Citron Haligman’s Dreyfus Ads Approach Investment as a Path Toward ‘Rediscovery’
SAN FRANCISCO–Citron Haligman Bedecarrƒ’s new campaign for Dreyfus mutual funds addresses investors’ retirement goals without ever using the word “retirement.” Instead, the TV, print and outdoor ads outline specific plans and dreams shared by affluent baby boomers as they grow older.
The estimated $30 million-plus campaign broke last week. Newspaper and national magazine ads are running in business and financial publications, and three TV spots are being unveiled on news and sports programs on the East Coast, said agency officials. The TV work will roll out across the country later this year.
The campaign, themed “Someday I plan to,” was created in light of agency research showing the target market does not relate to the traditional notion of retirement and “finds the word itself a turnoff,” said Neil Saunders, agency planning director. “We found that retirement is still the No. 1 reason people invest, but affluent boomers think about it in terms of redefining, rediscovering or regenerating themselves … having the freedom to do the things they’ve always wanted to do,” he said. The tagline remains, “Rule your kingdom.”
Directed by Herb Ritts, the TV work is designed to have a sophisticated, timeless tone that would appeal to investors who are optimistic and self-reliant, said agency president Kirk Citron. “We are trying to shift attitudes about Dreyfus, to make the brand less stodgy and more relevant and contemporary,” he said.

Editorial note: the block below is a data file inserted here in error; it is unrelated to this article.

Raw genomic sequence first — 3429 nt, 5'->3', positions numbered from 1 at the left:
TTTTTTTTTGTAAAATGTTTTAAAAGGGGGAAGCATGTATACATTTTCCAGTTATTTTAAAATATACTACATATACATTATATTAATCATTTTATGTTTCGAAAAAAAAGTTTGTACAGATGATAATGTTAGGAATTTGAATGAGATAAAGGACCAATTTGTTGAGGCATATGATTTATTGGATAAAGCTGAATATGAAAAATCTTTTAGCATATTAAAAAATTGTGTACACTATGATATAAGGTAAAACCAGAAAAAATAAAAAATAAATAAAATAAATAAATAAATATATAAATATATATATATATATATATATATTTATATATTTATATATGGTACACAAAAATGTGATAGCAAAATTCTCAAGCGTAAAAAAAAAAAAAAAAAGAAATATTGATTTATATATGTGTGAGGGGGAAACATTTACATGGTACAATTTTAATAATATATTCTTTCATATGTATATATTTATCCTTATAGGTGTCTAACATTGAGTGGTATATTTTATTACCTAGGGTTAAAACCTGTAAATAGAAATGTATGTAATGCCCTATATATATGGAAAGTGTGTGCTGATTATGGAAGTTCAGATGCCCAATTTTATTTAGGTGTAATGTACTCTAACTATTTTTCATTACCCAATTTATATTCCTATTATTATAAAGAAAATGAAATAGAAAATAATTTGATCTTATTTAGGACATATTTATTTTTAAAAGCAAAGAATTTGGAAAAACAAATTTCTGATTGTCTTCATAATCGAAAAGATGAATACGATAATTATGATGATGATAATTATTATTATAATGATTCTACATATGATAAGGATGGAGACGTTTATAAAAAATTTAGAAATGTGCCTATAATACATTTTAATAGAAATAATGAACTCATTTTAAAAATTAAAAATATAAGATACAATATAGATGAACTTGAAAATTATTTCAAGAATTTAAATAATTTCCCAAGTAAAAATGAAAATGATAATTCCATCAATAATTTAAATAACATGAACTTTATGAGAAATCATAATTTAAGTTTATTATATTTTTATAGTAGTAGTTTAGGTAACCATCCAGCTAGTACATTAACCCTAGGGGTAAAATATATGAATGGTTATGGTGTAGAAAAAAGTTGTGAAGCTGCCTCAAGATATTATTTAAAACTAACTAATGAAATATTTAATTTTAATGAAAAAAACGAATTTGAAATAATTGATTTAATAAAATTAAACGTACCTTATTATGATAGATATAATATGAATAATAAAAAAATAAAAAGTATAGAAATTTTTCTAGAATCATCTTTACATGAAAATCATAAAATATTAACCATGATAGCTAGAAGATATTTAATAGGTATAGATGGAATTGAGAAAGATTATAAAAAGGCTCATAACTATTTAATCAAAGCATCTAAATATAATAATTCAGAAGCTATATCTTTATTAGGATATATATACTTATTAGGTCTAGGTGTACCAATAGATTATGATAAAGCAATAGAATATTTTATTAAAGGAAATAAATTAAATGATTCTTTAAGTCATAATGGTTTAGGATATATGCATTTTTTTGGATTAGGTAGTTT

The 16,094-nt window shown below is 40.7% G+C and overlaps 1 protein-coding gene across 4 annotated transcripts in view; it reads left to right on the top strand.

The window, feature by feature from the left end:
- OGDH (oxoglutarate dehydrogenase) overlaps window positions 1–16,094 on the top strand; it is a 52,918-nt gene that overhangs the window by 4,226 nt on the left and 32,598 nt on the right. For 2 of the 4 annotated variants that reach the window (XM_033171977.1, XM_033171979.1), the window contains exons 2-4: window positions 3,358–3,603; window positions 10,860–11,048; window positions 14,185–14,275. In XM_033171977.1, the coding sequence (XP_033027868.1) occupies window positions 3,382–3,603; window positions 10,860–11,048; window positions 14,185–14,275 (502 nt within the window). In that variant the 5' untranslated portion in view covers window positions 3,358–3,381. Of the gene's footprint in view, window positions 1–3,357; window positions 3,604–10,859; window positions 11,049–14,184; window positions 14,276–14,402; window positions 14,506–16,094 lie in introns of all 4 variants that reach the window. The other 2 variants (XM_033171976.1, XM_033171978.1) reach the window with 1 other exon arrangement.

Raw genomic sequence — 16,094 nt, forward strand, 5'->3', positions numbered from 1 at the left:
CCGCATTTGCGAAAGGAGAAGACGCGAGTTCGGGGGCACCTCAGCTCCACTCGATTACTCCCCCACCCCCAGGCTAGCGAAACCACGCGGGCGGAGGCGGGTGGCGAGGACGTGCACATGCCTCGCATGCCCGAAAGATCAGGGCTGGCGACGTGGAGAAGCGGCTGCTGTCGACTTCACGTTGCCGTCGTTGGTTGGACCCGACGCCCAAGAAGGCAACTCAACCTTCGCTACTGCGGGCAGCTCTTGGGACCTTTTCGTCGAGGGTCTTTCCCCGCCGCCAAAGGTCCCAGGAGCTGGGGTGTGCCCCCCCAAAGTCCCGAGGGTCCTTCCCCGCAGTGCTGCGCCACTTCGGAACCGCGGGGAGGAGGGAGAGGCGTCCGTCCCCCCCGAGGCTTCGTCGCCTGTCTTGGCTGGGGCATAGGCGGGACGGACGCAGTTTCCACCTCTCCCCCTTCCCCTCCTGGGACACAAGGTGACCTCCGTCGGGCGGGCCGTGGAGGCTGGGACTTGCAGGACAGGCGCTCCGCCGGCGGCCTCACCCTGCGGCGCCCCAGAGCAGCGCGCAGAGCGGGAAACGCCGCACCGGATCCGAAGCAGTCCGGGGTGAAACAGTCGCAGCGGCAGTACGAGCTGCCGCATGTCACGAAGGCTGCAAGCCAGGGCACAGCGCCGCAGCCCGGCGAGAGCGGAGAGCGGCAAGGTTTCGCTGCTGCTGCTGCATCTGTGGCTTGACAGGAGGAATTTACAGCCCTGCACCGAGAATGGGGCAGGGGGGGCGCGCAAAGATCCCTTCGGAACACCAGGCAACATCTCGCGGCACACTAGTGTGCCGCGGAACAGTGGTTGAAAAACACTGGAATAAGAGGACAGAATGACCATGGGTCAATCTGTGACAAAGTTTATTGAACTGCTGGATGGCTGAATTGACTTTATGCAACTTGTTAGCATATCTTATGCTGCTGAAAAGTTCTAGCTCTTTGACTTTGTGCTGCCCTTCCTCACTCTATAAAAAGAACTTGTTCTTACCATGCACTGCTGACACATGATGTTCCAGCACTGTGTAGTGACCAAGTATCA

Each black-and-white spot shows an attractive man or woman in their 40s or 50s with the reclining Dreyfus lion.
“The lion is meant to represent the strength of the mutual fund company in helping these investors reach their goals,” Citron said.
The actors describe what they would like to do “someday.” Plans include “sleeping through rush hour, looking forward to Mondays, growing tomatoes and starting a business with my son.” The spots conclude with the tagline and facts about the company.
The idea for the investors’ goals listed in the ads came from “clever copywriters,” focus groups, statistical research and even the actors and the production crew, Citron said.
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